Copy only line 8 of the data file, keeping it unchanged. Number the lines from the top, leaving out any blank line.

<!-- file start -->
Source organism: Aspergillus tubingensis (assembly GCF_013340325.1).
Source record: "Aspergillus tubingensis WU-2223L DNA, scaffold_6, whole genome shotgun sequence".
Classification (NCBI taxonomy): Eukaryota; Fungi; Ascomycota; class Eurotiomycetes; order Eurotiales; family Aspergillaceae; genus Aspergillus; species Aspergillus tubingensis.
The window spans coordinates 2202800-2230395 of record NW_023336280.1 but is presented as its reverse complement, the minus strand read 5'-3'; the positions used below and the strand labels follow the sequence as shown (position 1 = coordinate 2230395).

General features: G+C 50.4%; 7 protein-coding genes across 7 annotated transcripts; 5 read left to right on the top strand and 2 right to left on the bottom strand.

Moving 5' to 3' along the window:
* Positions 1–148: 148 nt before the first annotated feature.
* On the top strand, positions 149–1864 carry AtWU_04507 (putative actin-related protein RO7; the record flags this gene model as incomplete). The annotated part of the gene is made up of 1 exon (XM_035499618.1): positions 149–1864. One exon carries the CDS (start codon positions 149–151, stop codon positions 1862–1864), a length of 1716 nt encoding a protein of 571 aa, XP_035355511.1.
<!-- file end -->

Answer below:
* On the top strand, positions 149–1864 carry AtWU_04507 (putative actin-related protein RO7; the record flags this gene model as incomplete). The annotated part of the gene is made up of 1 exon (XM_035499618.1): positions 149–1864. One exon carries the CDS (start codon positions 149–151, stop codon positions 1862–1864), a length of 1716 nt encoding a protein of 571 aa, XP_035355511.1.